White House, GOP strike budget deal

Senior White House officials and congressional leaders have struck a deal to raise the debt limit and set the federal budget for the next two years, say sources familiar with the talks.

The deal would extend the debt ceiling to March 2017 and bust budget limits set by a 2011 agreement that imposed a decade of reduced spending known as sequestration on the government.

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It would raise those caps by a total of $112 billion in fiscal 2016 and 2017, according to a person briefed on the agreement.

Those funds would be divided equally between defense and nondefense spending, charting a compromise between Republican defense hawks pushing for more Pentagon spending and Democrats who wanted more spending on domestic programs as well.

The deal would also restructure benefits for Social Security Disability Insurance, a move that Republicans have pitched as the program’s first major change in decades.

The House could vote on the deal as early as Wednesday, and the legislation is expected to be unveiled late Monday night.

If approved, it would provide a fresh start for Rep. Paul Ryan (R-Wis.), who is expected to be elected Speaker later this week and has not taken part in these budget negotiations, aides said. Outgoing Speaker John Boehner (R-Ohio) has said he wants to “clean the barn up a little bit” to make life easier for his successor.

It would also ensure Congress would not have to deal with the threat of a government shutdown or default before the 2016 elections, a goal of Senate Majority Leader Mitch McConnell (R-Ky.).

Yet getting a deal through the House and Senate could be an enormous challenge.

Raising the debt ceiling by itself is political poison for many Republicans, who have argued for deep spending cuts to be linked to any hike in the nation’s borrowing limit. Instead, the emerging deal would break the sequester and increase spending.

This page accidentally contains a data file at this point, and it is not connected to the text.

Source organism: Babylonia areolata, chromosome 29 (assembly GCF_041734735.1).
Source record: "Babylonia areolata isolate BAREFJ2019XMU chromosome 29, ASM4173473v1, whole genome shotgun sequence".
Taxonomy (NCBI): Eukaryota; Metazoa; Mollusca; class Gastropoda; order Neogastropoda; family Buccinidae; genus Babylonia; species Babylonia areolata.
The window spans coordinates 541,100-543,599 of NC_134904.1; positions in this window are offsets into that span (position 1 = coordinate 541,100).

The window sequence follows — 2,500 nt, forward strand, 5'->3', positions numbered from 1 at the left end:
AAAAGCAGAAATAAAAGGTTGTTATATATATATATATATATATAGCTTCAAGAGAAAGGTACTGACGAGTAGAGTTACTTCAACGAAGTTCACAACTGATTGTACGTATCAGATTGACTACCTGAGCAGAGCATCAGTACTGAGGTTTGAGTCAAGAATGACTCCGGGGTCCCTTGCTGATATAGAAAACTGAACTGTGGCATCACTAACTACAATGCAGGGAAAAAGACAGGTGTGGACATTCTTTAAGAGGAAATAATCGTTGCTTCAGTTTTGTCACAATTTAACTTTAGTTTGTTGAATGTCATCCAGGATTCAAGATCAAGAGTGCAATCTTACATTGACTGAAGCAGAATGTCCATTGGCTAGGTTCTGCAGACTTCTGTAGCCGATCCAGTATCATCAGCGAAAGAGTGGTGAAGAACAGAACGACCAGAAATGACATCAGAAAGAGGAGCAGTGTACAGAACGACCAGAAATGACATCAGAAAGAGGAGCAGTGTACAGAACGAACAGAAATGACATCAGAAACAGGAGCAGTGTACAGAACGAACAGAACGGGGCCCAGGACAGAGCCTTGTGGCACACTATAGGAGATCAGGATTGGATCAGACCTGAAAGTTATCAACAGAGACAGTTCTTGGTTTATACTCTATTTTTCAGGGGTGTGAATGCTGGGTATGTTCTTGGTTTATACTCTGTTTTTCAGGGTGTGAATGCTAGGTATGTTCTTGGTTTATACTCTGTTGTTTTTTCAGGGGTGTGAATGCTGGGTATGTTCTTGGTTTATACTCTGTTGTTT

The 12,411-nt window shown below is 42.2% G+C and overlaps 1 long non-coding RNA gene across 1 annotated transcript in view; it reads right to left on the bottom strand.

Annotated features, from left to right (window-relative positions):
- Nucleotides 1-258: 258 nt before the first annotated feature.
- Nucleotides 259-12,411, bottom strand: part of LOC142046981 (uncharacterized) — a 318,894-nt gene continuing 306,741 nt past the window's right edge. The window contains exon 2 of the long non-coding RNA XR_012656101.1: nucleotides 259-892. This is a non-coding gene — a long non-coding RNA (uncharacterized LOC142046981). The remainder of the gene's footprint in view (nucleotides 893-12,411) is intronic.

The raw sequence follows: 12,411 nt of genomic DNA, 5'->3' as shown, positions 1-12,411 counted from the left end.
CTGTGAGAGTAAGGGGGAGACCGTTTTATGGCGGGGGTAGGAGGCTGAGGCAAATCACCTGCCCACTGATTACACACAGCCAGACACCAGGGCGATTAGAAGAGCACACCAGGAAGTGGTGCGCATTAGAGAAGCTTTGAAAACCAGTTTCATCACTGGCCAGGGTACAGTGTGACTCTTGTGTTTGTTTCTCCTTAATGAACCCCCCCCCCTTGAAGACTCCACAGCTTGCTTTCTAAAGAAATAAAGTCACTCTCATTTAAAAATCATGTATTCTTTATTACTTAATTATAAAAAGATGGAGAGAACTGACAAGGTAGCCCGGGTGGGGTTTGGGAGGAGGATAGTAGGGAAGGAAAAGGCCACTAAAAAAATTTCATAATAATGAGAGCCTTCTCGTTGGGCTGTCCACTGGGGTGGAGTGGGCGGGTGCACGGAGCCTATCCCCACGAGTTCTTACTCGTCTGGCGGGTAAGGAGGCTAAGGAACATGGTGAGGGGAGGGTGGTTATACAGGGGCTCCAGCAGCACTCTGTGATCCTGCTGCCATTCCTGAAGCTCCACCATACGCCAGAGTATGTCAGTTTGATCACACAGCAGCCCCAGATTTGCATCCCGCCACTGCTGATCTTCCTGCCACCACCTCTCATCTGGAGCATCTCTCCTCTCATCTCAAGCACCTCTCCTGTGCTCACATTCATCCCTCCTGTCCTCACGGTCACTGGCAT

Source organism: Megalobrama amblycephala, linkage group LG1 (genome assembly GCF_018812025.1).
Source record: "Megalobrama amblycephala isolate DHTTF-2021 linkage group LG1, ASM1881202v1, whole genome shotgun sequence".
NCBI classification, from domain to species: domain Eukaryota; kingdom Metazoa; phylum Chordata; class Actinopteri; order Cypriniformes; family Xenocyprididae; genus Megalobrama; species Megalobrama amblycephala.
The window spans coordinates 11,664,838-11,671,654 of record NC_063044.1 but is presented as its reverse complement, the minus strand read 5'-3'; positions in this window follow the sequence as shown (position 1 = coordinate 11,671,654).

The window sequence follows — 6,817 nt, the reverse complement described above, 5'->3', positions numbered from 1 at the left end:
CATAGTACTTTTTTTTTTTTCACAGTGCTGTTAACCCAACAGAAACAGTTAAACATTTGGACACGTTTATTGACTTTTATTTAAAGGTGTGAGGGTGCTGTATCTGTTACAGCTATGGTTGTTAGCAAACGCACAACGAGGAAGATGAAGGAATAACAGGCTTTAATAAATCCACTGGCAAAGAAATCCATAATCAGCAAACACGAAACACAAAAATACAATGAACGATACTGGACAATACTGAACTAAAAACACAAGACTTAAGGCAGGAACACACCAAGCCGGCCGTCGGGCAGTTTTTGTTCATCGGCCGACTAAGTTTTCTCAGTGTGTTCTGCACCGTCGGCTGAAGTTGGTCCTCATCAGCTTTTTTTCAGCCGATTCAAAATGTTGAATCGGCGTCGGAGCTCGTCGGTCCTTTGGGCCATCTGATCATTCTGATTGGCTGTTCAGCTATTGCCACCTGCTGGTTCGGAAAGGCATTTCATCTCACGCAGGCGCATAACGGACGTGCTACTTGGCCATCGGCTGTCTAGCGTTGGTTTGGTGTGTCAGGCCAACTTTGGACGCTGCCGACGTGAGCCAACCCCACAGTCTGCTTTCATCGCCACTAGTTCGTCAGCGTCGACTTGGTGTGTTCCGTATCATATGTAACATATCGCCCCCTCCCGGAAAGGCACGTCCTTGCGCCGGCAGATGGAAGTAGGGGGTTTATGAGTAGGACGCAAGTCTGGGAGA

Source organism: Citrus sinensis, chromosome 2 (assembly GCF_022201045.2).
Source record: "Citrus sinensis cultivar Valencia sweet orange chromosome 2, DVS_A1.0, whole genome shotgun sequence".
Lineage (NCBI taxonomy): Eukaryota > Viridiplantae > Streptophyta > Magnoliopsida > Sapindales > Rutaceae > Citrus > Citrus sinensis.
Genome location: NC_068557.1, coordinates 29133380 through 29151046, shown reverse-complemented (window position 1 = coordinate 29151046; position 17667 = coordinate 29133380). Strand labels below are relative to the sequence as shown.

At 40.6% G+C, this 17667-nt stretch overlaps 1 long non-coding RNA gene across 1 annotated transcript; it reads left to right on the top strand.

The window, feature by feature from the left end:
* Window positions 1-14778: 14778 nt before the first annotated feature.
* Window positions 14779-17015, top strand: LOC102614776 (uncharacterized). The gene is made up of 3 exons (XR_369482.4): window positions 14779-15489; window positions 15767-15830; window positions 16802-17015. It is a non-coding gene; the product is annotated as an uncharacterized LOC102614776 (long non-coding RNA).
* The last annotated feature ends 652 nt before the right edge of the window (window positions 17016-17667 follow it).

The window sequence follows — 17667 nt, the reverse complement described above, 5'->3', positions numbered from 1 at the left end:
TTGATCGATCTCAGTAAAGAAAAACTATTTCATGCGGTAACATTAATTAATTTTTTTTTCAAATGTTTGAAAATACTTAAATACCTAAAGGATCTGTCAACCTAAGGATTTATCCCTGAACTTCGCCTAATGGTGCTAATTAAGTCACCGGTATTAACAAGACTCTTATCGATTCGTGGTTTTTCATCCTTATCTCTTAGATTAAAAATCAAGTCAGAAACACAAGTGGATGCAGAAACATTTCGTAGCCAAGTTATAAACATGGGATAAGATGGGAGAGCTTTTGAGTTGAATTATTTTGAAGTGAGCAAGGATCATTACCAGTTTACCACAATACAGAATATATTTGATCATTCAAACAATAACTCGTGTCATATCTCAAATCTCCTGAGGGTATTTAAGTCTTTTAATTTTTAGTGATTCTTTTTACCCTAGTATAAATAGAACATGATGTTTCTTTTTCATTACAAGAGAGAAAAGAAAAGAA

In a special closed-door House GOP meeting scheduled Monday night to discuss the deal, several Freedom Caucus members stood up and complained to Boehner. 

Rep. Justin Amash (R-Mich.) told Boehner that leadership negotiations were a “perfect example of how things are broken in Washington. 

Boehner replied that he didn’t like the process either, saying he wants regular order. But the Speaker said Obama is looking for ways to shut down the government. 

“We can fall into that trap or we can lead,” Boehner said, according to a source in the room.

Democrats likely will be expected to bring many votes to the package, but that could also be in doubt because of the budgetary offsets used to pay for the increased spending that include cuts to both Medicare and Social Security disability benefits.

The deal would specifically extend the 2 percent payment cut to Medicare under the sequester.

“This would be the first significant reform to Social Security since 1983, and would result in $168 billion long-term savings,” according to a source familiar with the talks.

Several House Democrats, led by Democratic Caucus Chairman Xavier Becerra (Calif.), have also said they would oppose any deal that decreased benefits. 

Democrats speaking about the emerging deal on Monday tread carefully with their public comments.

“As I have been saying for years, it is past time that we do away with the harmful, draconian sequester cuts,” said Senate Minority Leader Harry Reid (D-Nev.), who did not mention any offsets used in the package. “We must also ensure that there are equal defense and nondefense increases,” he added.

The White House also took a cautious approach on a deal that lawmakers in both parties were still learning about Monday night.

“Not everything has been agreed to. That means nothing has been agreed to,” White House spokesman Josh Earnest told reporters. “We continue to urge Republicans to engage constructively with Democrats to find common ground and do the right thing for the country.”